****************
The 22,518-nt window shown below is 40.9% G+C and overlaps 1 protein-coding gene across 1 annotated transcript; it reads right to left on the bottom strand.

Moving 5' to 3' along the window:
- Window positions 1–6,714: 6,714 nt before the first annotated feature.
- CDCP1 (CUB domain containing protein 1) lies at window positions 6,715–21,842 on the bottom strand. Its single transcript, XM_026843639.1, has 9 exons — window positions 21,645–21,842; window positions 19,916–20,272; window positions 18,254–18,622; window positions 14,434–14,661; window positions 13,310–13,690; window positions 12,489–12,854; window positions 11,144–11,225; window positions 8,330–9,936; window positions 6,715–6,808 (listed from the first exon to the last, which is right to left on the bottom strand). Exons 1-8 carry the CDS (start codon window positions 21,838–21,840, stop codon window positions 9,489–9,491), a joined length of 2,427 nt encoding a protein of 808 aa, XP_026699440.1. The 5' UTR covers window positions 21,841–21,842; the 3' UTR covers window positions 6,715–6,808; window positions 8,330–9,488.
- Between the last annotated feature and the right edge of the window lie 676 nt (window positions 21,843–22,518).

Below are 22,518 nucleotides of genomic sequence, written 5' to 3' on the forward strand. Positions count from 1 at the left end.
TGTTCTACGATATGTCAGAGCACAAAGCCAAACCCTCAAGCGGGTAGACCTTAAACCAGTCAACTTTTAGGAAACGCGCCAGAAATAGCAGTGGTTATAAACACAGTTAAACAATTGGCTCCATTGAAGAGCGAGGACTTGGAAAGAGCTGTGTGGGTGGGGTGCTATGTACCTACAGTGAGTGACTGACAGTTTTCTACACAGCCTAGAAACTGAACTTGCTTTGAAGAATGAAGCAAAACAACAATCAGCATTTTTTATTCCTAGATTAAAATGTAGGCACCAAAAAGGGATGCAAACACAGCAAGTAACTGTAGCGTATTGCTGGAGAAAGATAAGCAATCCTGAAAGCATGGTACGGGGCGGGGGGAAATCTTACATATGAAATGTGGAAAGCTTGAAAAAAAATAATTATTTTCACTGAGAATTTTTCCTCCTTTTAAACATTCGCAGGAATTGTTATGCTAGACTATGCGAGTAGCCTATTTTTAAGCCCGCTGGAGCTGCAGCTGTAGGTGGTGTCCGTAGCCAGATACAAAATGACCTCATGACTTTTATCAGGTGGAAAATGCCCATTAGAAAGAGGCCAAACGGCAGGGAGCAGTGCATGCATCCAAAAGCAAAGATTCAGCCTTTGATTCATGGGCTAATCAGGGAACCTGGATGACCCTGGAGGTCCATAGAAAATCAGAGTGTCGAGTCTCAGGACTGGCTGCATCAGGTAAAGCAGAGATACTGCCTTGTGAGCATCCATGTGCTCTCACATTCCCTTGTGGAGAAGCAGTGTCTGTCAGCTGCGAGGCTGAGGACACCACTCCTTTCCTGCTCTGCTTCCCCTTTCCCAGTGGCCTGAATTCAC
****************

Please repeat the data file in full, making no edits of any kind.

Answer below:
The 22,518-nt window shown below is 40.9% G+C and overlaps 1 protein-coding gene across 1 annotated transcript; it reads right to left on the bottom strand.

Moving 5' to 3' along the window:
- Window positions 1–6,714: 6,714 nt before the first annotated feature.
- CDCP1 (CUB domain containing protein 1) lies at window positions 6,715–21,842 on the bottom strand. Its single transcript, XM_026843639.1, has 9 exons — window positions 21,645–21,842; window positions 19,916–20,272; window positions 18,254–18,622; window positions 14,434–14,661; window positions 13,310–13,690; window positions 12,489–12,854; window positions 11,144–11,225; window positions 8,330–9,936; window positions 6,715–6,808 (listed from the first exon to the last, which is right to left on the bottom strand). Exons 1-8 carry the CDS (start codon window positions 21,838–21,840, stop codon window positions 9,489–9,491), a joined length of 2,427 nt encoding a protein of 808 aa, XP_026699440.1. The 5' UTR covers window positions 21,841–21,842; the 3' UTR covers window positions 6,715–6,808; window positions 8,330–9,488.
- Between the last annotated feature and the right edge of the window lie 676 nt (window positions 21,843–22,518).

Below are 22,518 nucleotides of genomic sequence, written 5' to 3' on the forward strand. Positions count from 1 at the left end.
TGTTCTACGATATGTCAGAGCACAAAGCCAAACCCTCAAGCGGGTAGACCTTAAACCAGTCAACTTTTAGGAAACGCGCCAGAAATAGCAGTGGTTATAAACACAGTTAAACAATTGGCTCCATTGAAGAGCGAGGACTTGGAAAGAGCTGTGTGGGTGGGGTGCTATGTACCTACAGTGAGTGACTGACAGTTTTCTACACAGCCTAGAAACTGAACTTGCTTTGAAGAATGAAGCAAAACAACAATCAGCATTTTTTATTCCTAGATTAAAATGTAGGCACCAAAAAGGGATGCAAACACAGCAAGTAACTGTAGCGTATTGCTGGAGAAAGATAAGCAATCCTGAAAGCATGGTACGGGGCGGGGGGAAATCTTACATATGAAATGTGGAAAGCTTGAAAAAAAATAATTATTTTCACTGAGAATTTTTCCTCCTTTTAAACATTCGCAGGAATTGTTATGCTAGACTATGCGAGTAGCCTATTTTTAAGCCCGCTGGAGCTGCAGCTGTAGGTGGTGTCCGTAGCCAGATACAAAATGACCTCATGACTTTTATCAGGTGGAAAATGCCCATTAGAAAGAGGCCAAACGGCAGGGAGCAGTGCATGCATCCAAAAGCAAAGATTCAGCCTTTGATTCATGGGCTAATCAGGGAACCTGGATGACCCTGGAGGTCCATAGAAAATCAGAGTGTCGAGTCTCAGGACTGGCTGCATCAGGTAAAGCAGAGATACTGCCTTGTGAGCATCCATGTGCTCTCACATTCCCTTGTGGAGAAGCAGTGTCTGTCAGCTGCGAGGCTGAGGACACCACTCCTTTCCTGCTCTGCTTCCCCTTTCCCAGTGGCCTGAATTCAC